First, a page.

The Office Of Strategy In the Age Of Agility
Here's some perspective on what the Office of Strategy Management can borrow from the world of agile
Source | www-entrepreneur-com.cdn.ampproject.org | Dr. Pavan Soni
Our understanding of strategy has come a long way from the war-front to the collaborative ecosystems. We are now getting an appreciation that strategy is not a zero-sum game, but is synergistic, that it is emergent and not definitive, and that is must be more responsive than previously thought. While long ago strategy was synonymous with Long Range Planning, in today’s world of hyper-competition and VUCA economy, the boundaries between strategy and execution are getting blurred. When organizations are graduating from a linear model of thinking to a more iterative approach, where creation and delivery timeframes are rapidly shrinking, and speed takes precedence over accuracy, where does it leave the venerable Office of Strategy Management? How will the strategy making process cope with rapidity of change and retain its relevance? Here’s some perspective on what the Office of Strategy Management can borrow from the world of agile.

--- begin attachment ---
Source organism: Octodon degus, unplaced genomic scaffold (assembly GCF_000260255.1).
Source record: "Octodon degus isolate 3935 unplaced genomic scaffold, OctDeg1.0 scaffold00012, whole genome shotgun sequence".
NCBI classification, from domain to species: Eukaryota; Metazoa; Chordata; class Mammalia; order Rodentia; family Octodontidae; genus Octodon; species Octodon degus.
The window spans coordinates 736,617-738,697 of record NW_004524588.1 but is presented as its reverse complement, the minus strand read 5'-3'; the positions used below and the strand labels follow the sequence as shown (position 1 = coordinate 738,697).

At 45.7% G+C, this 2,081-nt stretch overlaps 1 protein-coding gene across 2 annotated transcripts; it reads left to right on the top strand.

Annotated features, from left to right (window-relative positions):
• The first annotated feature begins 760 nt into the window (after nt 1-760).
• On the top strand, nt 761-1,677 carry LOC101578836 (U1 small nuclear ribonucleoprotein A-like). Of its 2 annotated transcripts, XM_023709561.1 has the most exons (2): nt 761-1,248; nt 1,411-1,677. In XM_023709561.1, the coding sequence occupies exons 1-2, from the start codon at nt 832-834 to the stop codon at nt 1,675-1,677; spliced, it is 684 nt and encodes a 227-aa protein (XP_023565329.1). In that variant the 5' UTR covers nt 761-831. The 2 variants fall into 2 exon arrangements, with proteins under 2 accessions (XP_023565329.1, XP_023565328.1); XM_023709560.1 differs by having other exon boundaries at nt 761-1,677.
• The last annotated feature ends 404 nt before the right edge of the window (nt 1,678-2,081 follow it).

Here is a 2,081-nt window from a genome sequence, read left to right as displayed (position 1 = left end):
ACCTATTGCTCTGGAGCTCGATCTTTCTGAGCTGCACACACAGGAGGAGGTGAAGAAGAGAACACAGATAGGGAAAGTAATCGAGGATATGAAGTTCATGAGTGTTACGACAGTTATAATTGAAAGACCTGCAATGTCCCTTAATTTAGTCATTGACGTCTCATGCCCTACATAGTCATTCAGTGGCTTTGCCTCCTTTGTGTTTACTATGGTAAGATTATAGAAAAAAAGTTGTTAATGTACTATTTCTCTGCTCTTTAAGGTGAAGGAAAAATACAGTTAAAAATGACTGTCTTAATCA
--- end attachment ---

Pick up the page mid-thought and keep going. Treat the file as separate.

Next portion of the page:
Don’t confuse strategy with purpose
The German philosopher, Friedrich Nietzsche, famously observed, “He who has a why to live can bear almost any how.” The imperative of ‘purpose’ can’t ever be overstated for an organization. Simon Sinek frames this as the Golden Circle, comprising of the Why (the purpose of existence), the How (secret recipe), and What (the products and services), and offers that customers do not buy into your what or even how, but your why, and the same applies to your employees and partners. An area that leads to a lot of confusion is: ‘Where does strategy lie: Why, How, or What?’ The strategy is about ‘how’ to meet your objectives. Scores of leaders confuse strategy with objectives, or vision or mission. As Michael Porter clarifies, strategy is all about differentiation, and how uniquely you achieve your objectives than others.
The purpose stays but the strategy evolves. And in dynamic contexts the timeframe of strategy planning shrinks from decades to years and even into quarters. It would be unwise to think that once you have formed a strategy you don’t have to relook at it for a fairly long time. The strategy is a living document, where your plan is only as good as the external realities, and that the execution is only as good as the outcomes. So, the Office of Strategy Management must set out the purpose firmly but be flexible and fluid on the strategy, and even more so on is execution.